A last-minute private party is booked for friends and family of Sean Murphy, executive chef at F.W. Sullivan's Bar & Grille. Between tending to the group, Murphy manages the kitchen, trying to make sure that the regular Thursday-night crowd is satisfied. His 9-month-old son, Patrick, sits on his hip, freeing Murphy's wife, Tanya, to eat a shepherd's pie he whipped up.
Also on Murphy's mind is Lady N'awlins Cajun Café, across Stafford Avenue from Sullivan's, which needs his attention this evening. At 8:30 p.m., after about two hours, Murphy sends off his friends and family with warm farewells. Across the street, the restaurant is filled with the aroma of Cajun spices, and the décor and music give it a Big Easy feel. Immediately, Murphy pops into the kitchen and, catching a second wind, energetically directs the back-of-the-house staff.
It's all part of the balancing act for Murphy, 33, one of the partners in FWS Group, which owns Sullivan's and "The Lady," a New Orleans-themed restaurant that opened in January in the space formerly occupied by Friend or Pho and The White Dog. The group also plans to open a second F.W. Sullivan's this summer in Fredericksburg.
Murphy divides his time between both restaurants. "It's all about putting together a good staff; you can't do it alone," he says, adding, "I don't expect my staff to do anything I don't do."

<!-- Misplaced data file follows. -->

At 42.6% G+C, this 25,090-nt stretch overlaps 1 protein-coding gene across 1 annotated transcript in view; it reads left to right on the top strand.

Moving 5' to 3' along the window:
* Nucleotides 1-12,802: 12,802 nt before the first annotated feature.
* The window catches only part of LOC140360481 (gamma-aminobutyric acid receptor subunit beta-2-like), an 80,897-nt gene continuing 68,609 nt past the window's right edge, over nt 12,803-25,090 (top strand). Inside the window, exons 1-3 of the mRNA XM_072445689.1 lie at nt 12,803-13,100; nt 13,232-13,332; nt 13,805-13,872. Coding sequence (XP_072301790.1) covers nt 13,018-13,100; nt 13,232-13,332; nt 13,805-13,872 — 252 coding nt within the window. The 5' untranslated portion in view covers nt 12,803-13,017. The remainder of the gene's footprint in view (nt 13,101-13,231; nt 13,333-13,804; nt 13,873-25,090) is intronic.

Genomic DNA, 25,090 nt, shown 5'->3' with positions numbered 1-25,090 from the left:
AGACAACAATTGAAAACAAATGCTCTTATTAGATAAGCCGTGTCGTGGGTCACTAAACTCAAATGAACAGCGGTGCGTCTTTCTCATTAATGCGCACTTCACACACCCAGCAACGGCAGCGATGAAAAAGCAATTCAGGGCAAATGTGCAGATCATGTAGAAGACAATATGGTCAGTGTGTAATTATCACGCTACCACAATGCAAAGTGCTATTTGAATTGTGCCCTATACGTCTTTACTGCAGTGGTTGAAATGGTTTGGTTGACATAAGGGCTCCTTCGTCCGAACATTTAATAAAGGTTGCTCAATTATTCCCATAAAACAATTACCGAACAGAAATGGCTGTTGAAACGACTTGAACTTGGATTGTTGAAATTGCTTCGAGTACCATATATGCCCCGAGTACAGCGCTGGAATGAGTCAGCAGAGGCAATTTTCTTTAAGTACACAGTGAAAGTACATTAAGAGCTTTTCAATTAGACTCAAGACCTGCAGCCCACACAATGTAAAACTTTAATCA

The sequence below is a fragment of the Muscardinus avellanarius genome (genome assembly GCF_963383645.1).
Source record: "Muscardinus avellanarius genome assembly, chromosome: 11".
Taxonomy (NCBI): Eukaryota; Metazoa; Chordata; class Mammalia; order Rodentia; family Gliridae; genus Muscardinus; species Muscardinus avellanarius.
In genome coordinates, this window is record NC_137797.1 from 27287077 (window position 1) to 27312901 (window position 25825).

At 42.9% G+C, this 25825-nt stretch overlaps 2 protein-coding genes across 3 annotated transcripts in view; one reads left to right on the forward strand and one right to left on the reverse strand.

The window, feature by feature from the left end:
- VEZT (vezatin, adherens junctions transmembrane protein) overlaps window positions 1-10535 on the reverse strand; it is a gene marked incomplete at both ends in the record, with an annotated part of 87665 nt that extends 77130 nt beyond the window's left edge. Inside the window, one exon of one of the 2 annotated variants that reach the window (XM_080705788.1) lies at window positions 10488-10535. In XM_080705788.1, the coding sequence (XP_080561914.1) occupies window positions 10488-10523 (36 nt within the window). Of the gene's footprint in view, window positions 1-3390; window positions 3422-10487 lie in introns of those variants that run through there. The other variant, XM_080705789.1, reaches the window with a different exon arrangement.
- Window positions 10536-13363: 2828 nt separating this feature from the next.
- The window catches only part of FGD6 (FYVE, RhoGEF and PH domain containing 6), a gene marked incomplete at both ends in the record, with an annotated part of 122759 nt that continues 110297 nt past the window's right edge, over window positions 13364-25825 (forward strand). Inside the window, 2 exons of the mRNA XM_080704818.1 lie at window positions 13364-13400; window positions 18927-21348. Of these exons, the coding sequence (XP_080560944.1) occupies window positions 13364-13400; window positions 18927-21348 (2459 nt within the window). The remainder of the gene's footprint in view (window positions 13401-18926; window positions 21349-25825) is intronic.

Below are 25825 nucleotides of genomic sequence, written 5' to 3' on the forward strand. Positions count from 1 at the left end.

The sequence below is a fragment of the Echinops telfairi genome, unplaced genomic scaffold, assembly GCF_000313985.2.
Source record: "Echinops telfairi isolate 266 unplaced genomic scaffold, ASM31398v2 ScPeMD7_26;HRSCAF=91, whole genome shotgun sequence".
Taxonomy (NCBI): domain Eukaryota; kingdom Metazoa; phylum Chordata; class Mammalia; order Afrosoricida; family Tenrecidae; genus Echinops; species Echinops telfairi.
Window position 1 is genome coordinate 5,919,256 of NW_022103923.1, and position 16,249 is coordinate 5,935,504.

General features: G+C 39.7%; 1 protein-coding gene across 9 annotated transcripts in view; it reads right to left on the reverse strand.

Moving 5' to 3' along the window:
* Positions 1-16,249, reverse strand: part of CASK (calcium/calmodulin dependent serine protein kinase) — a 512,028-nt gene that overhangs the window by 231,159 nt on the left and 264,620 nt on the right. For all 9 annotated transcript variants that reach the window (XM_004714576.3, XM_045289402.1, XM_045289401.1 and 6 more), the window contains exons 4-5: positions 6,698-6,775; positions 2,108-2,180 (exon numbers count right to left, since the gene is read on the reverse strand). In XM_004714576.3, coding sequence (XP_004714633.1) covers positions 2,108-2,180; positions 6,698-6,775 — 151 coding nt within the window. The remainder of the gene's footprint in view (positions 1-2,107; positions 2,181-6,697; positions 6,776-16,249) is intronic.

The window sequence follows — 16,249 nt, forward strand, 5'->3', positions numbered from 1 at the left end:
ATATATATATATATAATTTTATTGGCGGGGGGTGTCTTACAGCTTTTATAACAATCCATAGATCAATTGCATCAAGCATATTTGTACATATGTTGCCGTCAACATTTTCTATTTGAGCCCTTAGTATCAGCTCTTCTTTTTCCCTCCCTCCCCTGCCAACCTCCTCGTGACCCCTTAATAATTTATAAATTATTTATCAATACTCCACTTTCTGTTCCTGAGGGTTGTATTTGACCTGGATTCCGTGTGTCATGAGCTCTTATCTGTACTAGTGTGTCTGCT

A Richmond native, he has cooked professionally for more than a decade. After working in a couple of restaurant positions locally, Murphy had an apprenticeship at the former Fox Head Inn, a four-diamond restaurant in Goochland County where he worked under executive chef and owner Robert Ramsey. Murphy recalls picking vegetables from the inn's garden and using them in gourmet meals. After leaving the Fox Head Inn, Murphy took over the kitchen at Metro Grill, where the owner's Mississippi heritage inspired some Cajun dishes. At Lady N'awlins, Murphy is applying French techniques to Cajun cuisine. "There's a lot of French influence in Cajun cooking," he says. "It balances nicely." The restaurant's eclectic offerings include fresh gator bites with house-made Cajun rémoulade, empanadas paired with squid-ink vinaigrette, and fried doughnuts with a unique whipped cream that is heated over hickory wood chips and infused with rosemary — resulting in a taste reminiscent of s'mores.
Toward the end of the night, Murphy steps out of the kitchen to greet customers, including some regulars from Sullivan's.
Somehow, he still manages catering, cooking demonstrations and spending time with his wife and son. "I certainly have been working quite a bit a lot of long, late hours," he says, "but I couldn't have done it without a great staff."